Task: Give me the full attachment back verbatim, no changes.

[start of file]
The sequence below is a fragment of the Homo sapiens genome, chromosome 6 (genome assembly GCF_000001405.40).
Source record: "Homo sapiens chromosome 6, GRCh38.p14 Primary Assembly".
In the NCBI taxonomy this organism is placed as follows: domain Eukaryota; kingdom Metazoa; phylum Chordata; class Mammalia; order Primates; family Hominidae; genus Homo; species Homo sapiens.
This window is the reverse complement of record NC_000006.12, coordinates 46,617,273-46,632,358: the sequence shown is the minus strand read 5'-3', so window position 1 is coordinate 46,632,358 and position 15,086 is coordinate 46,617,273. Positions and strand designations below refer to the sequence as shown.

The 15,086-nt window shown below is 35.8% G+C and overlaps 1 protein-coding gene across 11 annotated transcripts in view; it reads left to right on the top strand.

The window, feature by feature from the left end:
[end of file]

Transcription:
The sequence below is a fragment of the Homo sapiens genome, chromosome 6 (genome assembly GCF_000001405.40).
Source record: "Homo sapiens chromosome 6, GRCh38.p14 Primary Assembly".
In the NCBI taxonomy this organism is placed as follows: domain Eukaryota; kingdom Metazoa; phylum Chordata; class Mammalia; order Primates; family Hominidae; genus Homo; species Homo sapiens.
This window is the reverse complement of record NC_000006.12, coordinates 46,617,273-46,632,358: the sequence shown is the minus strand read 5'-3', so window position 1 is coordinate 46,632,358 and position 15,086 is coordinate 46,617,273. Positions and strand designations below refer to the sequence as shown.

The 15,086-nt window shown below is 35.8% G+C and overlaps 1 protein-coding gene across 11 annotated transcripts in view; it reads left to right on the top strand.

The window, feature by feature from the left end: